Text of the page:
Certificate transparency, as with certificate pinning, is about ensuring a secure network connection between the app and the backend service. In fact really it is about improving the apps trust of the network layer.

If you are concerned with protecting the source code of your mobile app then there are other tools you should look at, for example, R8, ProGuard, DexGuard, DashO, to name a few. However, these merely obfuscate your code. Ultimately if you are deploying code onto an untrusted device then the user of that device can do pretty much what they want with it. The tools above merely slow a determined hacker down.

From a backend perspective, to stop someone mimicking your service you are then talking about protecting the private key used for signing the certificates. If that were to leak there are options to get certificates revoked, although this is a flawed process and a much longer discussion.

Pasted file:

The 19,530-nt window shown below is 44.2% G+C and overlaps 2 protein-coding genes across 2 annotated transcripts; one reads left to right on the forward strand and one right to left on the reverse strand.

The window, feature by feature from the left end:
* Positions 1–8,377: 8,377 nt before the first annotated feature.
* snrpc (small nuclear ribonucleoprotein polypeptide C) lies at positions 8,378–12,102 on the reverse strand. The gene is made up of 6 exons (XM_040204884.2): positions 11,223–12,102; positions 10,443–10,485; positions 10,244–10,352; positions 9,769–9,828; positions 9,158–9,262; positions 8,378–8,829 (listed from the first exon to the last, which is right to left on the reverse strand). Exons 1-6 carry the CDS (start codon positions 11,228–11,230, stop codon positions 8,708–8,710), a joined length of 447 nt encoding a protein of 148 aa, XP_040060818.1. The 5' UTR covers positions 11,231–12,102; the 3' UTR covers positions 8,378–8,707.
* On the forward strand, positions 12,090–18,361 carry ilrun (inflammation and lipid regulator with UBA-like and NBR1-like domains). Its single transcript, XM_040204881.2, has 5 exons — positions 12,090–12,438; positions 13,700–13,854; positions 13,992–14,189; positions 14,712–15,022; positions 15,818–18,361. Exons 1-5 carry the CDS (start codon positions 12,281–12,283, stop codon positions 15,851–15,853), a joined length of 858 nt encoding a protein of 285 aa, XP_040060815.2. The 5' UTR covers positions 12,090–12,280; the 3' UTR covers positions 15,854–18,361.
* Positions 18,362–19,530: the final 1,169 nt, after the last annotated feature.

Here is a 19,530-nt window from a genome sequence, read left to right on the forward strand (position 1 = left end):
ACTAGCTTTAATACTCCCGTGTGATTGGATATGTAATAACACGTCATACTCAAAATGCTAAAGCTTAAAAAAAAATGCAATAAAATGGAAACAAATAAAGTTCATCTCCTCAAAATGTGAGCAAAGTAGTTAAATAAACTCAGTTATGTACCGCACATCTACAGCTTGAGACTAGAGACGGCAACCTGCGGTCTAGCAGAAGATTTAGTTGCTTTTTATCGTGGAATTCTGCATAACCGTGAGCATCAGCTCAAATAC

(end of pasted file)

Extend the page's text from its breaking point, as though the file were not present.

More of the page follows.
At the end of the day application security is hard and you need to employ multiple layers of defence to protect your apps and services.

Matt Dolan has been eating doughnuts and developing with Android since the dark days of v1.6.

Matt Dolan has been eating doughnuts and developing with Android since the dark days of v1.6.